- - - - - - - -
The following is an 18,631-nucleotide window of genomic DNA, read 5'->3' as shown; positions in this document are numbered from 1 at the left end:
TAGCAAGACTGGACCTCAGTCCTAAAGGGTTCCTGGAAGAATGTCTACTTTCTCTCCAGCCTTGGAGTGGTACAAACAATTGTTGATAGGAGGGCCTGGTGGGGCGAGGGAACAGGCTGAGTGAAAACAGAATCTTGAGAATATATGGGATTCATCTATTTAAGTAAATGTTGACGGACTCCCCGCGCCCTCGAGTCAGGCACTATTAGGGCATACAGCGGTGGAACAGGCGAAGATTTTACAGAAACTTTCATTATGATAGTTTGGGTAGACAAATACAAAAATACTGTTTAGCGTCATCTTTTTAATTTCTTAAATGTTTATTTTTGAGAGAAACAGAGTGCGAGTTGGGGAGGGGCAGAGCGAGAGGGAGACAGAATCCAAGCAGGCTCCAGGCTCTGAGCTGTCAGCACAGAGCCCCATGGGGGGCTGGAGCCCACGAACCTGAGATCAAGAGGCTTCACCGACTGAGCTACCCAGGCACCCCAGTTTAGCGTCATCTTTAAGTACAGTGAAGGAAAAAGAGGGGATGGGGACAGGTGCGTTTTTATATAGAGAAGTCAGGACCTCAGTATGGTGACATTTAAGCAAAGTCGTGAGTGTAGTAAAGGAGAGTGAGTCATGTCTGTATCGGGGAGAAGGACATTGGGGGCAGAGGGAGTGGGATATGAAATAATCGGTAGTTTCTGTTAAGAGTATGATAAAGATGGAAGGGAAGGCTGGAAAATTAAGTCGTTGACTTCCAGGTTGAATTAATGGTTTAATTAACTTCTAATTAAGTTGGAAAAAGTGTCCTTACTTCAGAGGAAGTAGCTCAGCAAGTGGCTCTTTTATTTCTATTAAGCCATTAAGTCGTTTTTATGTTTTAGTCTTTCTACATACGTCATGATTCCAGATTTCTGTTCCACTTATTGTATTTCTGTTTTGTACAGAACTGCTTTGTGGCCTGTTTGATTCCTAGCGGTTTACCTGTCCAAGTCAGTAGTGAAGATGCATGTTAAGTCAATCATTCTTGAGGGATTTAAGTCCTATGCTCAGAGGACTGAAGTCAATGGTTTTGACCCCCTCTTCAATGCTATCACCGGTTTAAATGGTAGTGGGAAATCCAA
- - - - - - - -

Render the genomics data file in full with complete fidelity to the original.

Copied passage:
The following is an 18,631-nucleotide window of genomic DNA, read 5'->3' as shown; positions in this document are numbered from 1 at the left end:
TAGCAAGACTGGACCTCAGTCCTAAAGGGTTCCTGGAAGAATGTCTACTTTCTCTCCAGCCTTGGAGTGGTACAAACAATTGTTGATAGGAGGGCCTGGTGGGGCGAGGGAACAGGCTGAGTGAAAACAGAATCTTGAGAATATATGGGATTCATCTATTTAAGTAAATGTTGACGGACTCCCCGCGCCCTCGAGTCAGGCACTATTAGGGCATACAGCGGTGGAACAGGCGAAGATTTTACAGAAACTTTCATTATGATAGTTTGGGTAGACAAATACAAAAATACTGTTTAGCGTCATCTTTTTAATTTCTTAAATGTTTATTTTTGAGAGAAACAGAGTGCGAGTTGGGGAGGGGCAGAGCGAGAGGGAGACAGAATCCAAGCAGGCTCCAGGCTCTGAGCTGTCAGCACAGAGCCCCATGGGGGGCTGGAGCCCACGAACCTGAGATCAAGAGGCTTCACCGACTGAGCTACCCAGGCACCCCAGTTTAGCGTCATCTTTAAGTACAGTGAAGGAAAAAGAGGGGATGGGGACAGGTGCGTTTTTATATAGAGAAGTCAGGACCTCAGTATGGTGACATTTAAGCAAAGTCGTGAGTGTAGTAAAGGAGAGTGAGTCATGTCTGTATCGGGGAGAAGGACATTGGGGGCAGAGGGAGTGGGATATGAAATAATCGGTAGTTTCTGTTAAGAGTATGATAAAGATGGAAGGGAAGGCTGGAAAATTAAGTCGTTGACTTCCAGGTTGAATTAATGGTTTAATTAACTTCTAATTAAGTTGGAAAAAGTGTCCTTACTTCAGAGGAAGTAGCTCAGCAAGTGGCTCTTTTATTTCTATTAAGCCATTAAGTCGTTTTTATGTTTTAGTCTTTCTACATACGTCATGATTCCAGATTTCTGTTCCACTTATTGTATTTCTGTTTTGTACAGAACTGCTTTGTGGCCTGTTTGATTCCTAGCGGTTTACCTGTCCAAGTCAGTAGTGAAGATGCATGTTAAGTCAATCATTCTTGAGGGATTTAAGTCCTATGCTCAGAGGACTGAAGTCAATGGTTTTGACCCCCTCTTCAATGCTATCACCGGTTTAAATGGTAGTGGGAAATCCAA